To help advance these efforts, JDRF formed a Clinical Panel of internationally renowned leaders in the diabetes field to make recommendations to FDA on key clinical steps and issues critical to the advancement of studies of these systems outside of the hospital. Panel members speaking at today's workshop included David Nathan, Director, Clinical Research Center and Diabetes Center at Massachusetts General Hospital and Professor of Medicine, Harvard Medical School; and William Tamborlane, Professor and Chief of Pediatric Endocrinology and Diabetes, Yale University School of Medicine.
The panel developed a series of clinical recommendations that were shared at today's meeting. They were based on key areas addressed by the FDA, NIH, JDRF, clinicians and industry. First, the recommendations addressed questions on how should studies on artificial pancreas systems move safely from inpatient (hospital) settings to outpatient (real-world) testing. Second, the panel identified which subset of patients should be considered when testing artificial pancreas systems. The third area focused on how to ensure the safety of patients participating in the studies and eventually for everyday use. Lastly, the panel identified what outcomes should be measured in studies to demonstrate the safety and effectiveness of the device.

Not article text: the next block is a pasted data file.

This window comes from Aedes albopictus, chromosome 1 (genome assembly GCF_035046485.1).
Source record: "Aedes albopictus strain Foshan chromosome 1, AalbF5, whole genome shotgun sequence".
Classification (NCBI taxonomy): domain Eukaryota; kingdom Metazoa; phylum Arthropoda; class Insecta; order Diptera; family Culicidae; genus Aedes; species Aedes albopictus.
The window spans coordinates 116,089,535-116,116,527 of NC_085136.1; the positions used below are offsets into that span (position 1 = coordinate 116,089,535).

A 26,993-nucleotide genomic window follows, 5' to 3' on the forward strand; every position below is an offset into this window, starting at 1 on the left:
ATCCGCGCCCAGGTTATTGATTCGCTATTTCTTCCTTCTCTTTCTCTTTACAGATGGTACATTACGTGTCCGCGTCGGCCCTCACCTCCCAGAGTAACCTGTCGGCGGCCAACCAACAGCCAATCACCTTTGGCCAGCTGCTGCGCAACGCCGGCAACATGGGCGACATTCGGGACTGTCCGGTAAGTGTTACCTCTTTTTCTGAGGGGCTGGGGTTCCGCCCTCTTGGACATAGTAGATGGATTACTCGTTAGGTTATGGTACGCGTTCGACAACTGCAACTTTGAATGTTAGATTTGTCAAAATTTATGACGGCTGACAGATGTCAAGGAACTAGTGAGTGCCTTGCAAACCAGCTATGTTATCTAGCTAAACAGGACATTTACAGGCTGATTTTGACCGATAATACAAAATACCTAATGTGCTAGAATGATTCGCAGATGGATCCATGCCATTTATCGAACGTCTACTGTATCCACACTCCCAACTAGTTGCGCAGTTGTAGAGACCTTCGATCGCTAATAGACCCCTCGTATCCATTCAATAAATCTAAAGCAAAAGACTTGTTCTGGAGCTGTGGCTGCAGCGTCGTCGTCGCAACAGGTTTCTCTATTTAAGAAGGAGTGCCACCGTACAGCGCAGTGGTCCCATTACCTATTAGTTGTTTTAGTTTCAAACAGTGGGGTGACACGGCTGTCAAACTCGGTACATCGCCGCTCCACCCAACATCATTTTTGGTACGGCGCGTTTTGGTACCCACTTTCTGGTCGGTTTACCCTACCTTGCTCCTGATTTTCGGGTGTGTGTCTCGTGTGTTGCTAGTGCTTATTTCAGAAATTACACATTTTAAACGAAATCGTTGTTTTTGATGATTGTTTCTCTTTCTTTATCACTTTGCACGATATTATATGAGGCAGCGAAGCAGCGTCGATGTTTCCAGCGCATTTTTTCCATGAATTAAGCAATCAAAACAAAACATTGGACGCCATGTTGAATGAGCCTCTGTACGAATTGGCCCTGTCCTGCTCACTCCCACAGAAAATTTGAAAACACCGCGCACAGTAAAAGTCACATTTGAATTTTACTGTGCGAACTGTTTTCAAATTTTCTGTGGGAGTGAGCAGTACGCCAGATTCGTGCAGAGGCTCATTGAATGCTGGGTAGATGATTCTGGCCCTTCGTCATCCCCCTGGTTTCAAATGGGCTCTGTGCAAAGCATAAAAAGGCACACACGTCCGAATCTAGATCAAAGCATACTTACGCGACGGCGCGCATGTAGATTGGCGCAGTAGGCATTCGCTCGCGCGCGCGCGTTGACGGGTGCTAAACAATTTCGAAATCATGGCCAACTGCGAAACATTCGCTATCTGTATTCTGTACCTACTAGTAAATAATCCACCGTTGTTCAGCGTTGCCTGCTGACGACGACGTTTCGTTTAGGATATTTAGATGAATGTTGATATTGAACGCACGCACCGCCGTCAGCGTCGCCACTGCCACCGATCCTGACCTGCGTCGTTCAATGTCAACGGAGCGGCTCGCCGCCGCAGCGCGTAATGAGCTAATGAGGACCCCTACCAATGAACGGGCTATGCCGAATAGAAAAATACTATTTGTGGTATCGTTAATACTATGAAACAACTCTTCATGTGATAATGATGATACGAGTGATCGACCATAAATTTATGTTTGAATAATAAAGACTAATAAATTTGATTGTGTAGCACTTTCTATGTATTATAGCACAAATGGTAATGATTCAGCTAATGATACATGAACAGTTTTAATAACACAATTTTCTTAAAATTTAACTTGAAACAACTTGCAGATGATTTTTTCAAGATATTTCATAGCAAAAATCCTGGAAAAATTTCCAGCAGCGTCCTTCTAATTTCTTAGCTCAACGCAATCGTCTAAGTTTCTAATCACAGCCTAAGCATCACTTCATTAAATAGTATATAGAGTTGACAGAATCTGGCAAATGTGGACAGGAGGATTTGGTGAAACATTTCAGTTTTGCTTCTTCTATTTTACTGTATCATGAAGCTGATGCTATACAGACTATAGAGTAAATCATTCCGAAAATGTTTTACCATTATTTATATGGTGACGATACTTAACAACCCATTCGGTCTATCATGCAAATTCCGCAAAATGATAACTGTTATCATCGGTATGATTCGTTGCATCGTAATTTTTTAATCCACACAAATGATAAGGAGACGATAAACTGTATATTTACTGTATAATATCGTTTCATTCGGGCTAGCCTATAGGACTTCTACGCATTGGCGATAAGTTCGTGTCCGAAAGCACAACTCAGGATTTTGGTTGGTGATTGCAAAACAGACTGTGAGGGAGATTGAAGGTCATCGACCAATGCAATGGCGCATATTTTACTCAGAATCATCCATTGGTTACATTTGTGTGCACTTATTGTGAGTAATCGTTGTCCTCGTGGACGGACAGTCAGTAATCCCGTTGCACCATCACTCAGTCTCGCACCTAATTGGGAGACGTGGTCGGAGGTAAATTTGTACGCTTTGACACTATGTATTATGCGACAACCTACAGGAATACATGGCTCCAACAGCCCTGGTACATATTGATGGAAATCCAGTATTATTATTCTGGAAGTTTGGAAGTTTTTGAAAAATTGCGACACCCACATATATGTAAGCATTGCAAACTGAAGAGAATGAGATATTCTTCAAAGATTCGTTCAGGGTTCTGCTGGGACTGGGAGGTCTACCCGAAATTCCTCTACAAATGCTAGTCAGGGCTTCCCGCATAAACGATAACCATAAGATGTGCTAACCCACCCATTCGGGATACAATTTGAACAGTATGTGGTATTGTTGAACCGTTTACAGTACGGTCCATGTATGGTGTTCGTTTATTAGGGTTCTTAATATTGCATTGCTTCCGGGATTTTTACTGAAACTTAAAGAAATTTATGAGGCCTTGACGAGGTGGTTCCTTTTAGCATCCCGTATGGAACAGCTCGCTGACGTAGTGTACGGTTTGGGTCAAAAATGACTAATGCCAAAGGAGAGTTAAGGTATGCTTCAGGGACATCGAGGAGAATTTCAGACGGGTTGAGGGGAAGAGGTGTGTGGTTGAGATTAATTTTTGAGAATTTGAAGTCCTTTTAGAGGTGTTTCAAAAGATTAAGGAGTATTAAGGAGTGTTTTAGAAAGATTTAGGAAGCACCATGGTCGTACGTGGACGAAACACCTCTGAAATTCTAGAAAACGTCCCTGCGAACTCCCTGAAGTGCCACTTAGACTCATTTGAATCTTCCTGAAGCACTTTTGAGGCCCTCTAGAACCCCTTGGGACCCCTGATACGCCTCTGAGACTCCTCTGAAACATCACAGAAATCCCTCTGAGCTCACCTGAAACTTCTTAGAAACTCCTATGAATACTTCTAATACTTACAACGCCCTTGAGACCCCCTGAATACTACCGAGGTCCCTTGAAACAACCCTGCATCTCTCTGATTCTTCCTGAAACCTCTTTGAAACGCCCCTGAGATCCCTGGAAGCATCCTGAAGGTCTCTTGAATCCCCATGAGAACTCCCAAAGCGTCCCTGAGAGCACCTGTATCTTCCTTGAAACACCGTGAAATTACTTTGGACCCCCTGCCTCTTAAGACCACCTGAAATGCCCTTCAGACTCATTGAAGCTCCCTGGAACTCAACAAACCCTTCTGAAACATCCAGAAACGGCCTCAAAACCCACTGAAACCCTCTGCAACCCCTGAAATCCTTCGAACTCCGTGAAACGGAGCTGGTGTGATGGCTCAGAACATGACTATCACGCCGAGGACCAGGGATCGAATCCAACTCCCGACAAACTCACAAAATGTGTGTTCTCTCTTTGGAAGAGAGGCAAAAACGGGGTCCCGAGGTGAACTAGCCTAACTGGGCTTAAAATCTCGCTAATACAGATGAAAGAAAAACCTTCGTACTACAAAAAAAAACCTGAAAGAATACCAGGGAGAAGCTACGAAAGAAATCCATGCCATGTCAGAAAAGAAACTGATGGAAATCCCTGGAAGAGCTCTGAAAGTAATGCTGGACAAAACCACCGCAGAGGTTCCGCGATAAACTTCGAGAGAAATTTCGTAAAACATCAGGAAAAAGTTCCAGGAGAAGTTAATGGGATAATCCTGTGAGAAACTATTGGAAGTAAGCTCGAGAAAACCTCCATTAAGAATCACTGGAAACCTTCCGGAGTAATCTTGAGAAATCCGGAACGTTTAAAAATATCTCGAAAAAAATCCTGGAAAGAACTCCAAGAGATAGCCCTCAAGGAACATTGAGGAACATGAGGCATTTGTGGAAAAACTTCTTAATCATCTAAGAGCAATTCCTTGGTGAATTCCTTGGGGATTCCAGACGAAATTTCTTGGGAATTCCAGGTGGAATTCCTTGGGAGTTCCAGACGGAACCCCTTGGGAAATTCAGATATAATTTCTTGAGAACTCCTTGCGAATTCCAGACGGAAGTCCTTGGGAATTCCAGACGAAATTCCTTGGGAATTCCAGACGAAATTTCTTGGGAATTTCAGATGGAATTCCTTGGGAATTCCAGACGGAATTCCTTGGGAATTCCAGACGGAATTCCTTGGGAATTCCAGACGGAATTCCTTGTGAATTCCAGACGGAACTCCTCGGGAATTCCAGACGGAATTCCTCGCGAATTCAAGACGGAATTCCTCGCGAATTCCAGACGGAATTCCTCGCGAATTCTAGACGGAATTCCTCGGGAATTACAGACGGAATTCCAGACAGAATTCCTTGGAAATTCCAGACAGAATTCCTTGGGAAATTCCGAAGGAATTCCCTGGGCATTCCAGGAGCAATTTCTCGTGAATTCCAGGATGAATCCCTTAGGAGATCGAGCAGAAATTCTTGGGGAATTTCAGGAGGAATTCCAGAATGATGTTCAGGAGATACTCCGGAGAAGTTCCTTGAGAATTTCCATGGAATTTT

A summary of the panel's recommendations is available here. A full report by the panel will be forthcoming.
According to panel chair Robert Sherwin, M.D., Yale University, "The panel believes, with certain safeguards, artificial pancreas systems can be safely tested in real world settings."
"The incidence of type 1 diabetes is on the rise. Today's tools to manage the disease are insufficient. We have the technology at our disposal to make an artificial pancreas work. Now it's time to move forward quickly to defin
|Contact: Joana Casas|
Juvenile Diabetes Research Foundation International